Wednesday, December 10, 2008

Republic vs. Democracy

There is a great deal of reference by the mass media and sadly, even by many of our elected officials to 'our democracy' or 'this democracy' when referring to our government. The Founding Fathers of our nation wisely established a Republic, not a Democracy, and there are many important differences.

The differences can be debated and argued in many ways but the best and simplest definition was printed in The Soldiers Training Manual issued by the United States War Department, November 30, 1928. These definitions were published by the authority of the United States Government and are accepted as authentic in any court of proper jurisdiction. These precise and scholarly definitions of a Democracy and a Republic were carefully considered as a proper guide for U.S. soldiers and U.S. citizens by the Chief of Staff of the United States Army.

Shortly after in the 1930's, orders from the Franklin Delano Roosevelt administration suddenly demanded that all copies of this book (Training Manual 2000-25) be withdrawn from the Government Printing Office and the Army posts, to be suppressed and destroyed without explanation.

Here are two definitions included in it:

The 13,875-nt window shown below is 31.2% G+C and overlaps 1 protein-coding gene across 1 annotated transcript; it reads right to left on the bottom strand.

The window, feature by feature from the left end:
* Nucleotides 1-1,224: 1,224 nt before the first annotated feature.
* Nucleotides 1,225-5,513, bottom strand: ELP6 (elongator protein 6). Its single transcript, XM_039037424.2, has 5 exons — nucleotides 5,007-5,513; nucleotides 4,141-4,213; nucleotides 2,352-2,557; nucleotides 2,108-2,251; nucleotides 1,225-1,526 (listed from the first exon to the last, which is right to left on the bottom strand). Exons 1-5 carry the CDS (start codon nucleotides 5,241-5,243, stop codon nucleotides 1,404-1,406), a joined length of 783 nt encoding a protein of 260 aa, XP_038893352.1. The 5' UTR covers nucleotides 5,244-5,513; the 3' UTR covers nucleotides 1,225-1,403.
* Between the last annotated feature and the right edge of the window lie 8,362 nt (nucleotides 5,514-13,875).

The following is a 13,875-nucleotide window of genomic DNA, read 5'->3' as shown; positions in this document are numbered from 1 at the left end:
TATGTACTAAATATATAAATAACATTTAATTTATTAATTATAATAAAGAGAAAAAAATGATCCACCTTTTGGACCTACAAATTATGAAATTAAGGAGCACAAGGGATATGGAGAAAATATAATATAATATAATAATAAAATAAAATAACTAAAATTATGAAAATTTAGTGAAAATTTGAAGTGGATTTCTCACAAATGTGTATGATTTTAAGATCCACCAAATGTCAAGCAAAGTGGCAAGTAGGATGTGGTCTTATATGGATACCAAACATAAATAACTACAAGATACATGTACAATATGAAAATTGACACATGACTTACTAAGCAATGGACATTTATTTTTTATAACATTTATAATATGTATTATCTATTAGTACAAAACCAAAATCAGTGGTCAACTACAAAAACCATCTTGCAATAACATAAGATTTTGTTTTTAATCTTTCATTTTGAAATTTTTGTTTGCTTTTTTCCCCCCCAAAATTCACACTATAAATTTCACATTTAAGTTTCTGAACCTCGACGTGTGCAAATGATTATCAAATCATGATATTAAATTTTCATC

TM 2000-25: 118-120
Democracy: A government of the masses. Authority is derived through mass meeting or any other form of direct expression. Results in mobocracy. Attitude toward property is communistic, negating property rights. Attitude toward law is that the will of the people shall regulate, whether it be based upon deliberation, or governed by passion, prejudice, and impulse, without restraint or regard to consequences. Results in demagoguery , license, agitation, discontent, and anarch.

TM 2000-25:120-121
Republic: Authority is derived through election by the people of public officials best fitted to represent them. Attitude toward property is respect for laws and individual rights, and a sensible economic procedure. Attitude toward law is the administration of justice in accord with fixed principles, and established evidence, with a strict regard to consequences. A greater number of citizens and extent of territory may be brought within its compass. Avoids the dangerous extreme of either tyranny or mobocracy. Results in statesmanship, liberty, reason, justice, contentment, and progress.

With this little look into the facts', re-read Romans 13 and you'll see the biggest problem in the minds of most Americans - believers and non-believers alike: The only authority above we, the people, is God. Beneath us is the Consitution which is to protect us from our public servants.

Many of F.D.R.'s policies were suggested by his right hand man, Harry Hopkins, who said,
"Tax and Tax, Spend and Spend, Elect and Elect, because the people are too damn dumb to know the difference".

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